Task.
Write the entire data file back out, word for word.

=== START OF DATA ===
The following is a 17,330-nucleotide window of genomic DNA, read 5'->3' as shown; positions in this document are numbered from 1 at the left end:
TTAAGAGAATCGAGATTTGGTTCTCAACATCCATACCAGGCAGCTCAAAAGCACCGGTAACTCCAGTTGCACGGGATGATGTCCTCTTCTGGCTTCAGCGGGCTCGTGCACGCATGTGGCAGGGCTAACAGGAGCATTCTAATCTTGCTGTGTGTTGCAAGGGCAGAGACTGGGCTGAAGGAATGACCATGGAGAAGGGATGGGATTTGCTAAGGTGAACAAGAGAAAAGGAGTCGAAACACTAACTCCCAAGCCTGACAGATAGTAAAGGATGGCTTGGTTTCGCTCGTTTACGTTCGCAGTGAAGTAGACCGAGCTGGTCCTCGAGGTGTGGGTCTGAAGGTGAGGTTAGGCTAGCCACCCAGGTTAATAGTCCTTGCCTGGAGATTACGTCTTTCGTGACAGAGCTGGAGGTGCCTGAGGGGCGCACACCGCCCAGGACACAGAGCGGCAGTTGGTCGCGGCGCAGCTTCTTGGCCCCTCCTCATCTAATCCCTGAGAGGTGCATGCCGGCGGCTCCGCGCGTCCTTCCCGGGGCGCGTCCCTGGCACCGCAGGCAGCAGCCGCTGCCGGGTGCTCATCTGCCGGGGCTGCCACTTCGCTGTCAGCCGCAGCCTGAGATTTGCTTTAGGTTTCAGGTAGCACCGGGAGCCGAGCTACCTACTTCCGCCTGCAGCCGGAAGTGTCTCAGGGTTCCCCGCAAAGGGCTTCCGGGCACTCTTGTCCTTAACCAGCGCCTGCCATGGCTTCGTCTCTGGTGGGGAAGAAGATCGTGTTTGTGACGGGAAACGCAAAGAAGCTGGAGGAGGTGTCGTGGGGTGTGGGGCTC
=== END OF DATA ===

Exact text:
The following is a 17,330-nucleotide window of genomic DNA, read 5'->3' as shown; positions in this document are numbered from 1 at the left end:
TTAAGAGAATCGAGATTTGGTTCTCAACATCCATACCAGGCAGCTCAAAAGCACCGGTAACTCCAGTTGCACGGGATGATGTCCTCTTCTGGCTTCAGCGGGCTCGTGCACGCATGTGGCAGGGCTAACAGGAGCATTCTAATCTTGCTGTGTGTTGCAAGGGCAGAGACTGGGCTGAAGGAATGACCATGGAGAAGGGATGGGATTTGCTAAGGTGAACAAGAGAAAAGGAGTCGAAACACTAACTCCCAAGCCTGACAGATAGTAAAGGATGGCTTGGTTTCGCTCGTTTACGTTCGCAGTGAAGTAGACCGAGCTGGTCCTCGAGGTGTGGGTCTGAAGGTGAGGTTAGGCTAGCCACCCAGGTTAATAGTCCTTGCCTGGAGATTACGTCTTTCGTGACAGAGCTGGAGGTGCCTGAGGGGCGCACACCGCCCAGGACACAGAGCGGCAGTTGGTCGCGGCGCAGCTTCTTGGCCCCTCCTCATCTAATCCCTGAGAGGTGCATGCCGGCGGCTCCGCGCGTCCTTCCCGGGGCGCGTCCCTGGCACCGCAGGCAGCAGCCGCTGCCGGGTGCTCATCTGCCGGGGCTGCCACTTCGCTGTCAGCCGCAGCCTGAGATTTGCTTTAGGTTTCAGGTAGCACCGGGAGCCGAGCTACCTACTTCCGCCTGCAGCCGGAAGTGTCTCAGGGTTCCCCGCAAAGGGCTTCCGGGCACTCTTGTCCTTAACCAGCGCCTGCCATGGCTTCGTCTCTGGTGGGGAAGAAGATCGTGTTTGTGACGGGAAACGCAAAGAAGCTGGAGGAGGTGTCGTGGGGTGTGGGGCTC